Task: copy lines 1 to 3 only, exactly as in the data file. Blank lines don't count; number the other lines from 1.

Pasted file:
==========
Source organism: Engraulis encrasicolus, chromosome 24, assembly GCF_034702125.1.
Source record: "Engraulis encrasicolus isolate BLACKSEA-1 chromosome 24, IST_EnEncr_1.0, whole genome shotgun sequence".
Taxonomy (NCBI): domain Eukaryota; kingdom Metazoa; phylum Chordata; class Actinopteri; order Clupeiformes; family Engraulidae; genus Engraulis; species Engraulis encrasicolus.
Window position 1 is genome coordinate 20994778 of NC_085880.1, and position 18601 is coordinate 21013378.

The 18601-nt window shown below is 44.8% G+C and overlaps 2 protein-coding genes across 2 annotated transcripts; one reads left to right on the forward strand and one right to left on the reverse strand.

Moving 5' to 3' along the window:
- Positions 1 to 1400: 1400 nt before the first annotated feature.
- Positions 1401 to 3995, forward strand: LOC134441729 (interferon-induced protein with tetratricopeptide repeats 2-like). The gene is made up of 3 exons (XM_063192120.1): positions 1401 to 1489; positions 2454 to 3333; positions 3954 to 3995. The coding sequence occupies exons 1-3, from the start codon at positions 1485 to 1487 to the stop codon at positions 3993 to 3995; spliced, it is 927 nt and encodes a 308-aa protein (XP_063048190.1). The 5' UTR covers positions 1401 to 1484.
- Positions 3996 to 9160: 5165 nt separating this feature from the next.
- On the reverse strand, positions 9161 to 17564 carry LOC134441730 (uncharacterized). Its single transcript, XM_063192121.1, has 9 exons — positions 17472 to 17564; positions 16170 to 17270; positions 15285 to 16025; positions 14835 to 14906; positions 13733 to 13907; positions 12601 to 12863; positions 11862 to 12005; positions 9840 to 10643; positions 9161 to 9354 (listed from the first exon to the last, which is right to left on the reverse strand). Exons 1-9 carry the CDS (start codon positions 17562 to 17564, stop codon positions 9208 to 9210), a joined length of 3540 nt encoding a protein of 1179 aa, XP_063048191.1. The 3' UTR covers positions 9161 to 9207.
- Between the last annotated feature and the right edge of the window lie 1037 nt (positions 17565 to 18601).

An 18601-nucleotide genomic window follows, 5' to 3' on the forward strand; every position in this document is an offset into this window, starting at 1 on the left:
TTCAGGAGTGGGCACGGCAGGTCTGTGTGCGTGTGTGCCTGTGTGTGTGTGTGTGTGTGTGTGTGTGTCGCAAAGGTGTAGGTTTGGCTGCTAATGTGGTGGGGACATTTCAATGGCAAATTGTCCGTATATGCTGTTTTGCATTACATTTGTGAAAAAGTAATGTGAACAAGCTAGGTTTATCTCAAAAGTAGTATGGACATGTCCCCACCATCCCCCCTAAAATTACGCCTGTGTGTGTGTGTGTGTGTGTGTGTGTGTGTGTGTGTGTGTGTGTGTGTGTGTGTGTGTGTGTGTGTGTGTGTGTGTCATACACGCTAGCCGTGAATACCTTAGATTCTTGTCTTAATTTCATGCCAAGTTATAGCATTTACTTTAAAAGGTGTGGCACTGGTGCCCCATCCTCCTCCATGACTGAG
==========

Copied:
Source organism: Engraulis encrasicolus, chromosome 24, assembly GCF_034702125.1.
Source record: "Engraulis encrasicolus isolate BLACKSEA-1 chromosome 24, IST_EnEncr_1.0, whole genome shotgun sequence".
Taxonomy (NCBI): domain Eukaryota; kingdom Metazoa; phylum Chordata; class Actinopteri; order Clupeiformes; family Engraulidae; genus Engraulis; species Engraulis encrasicolus.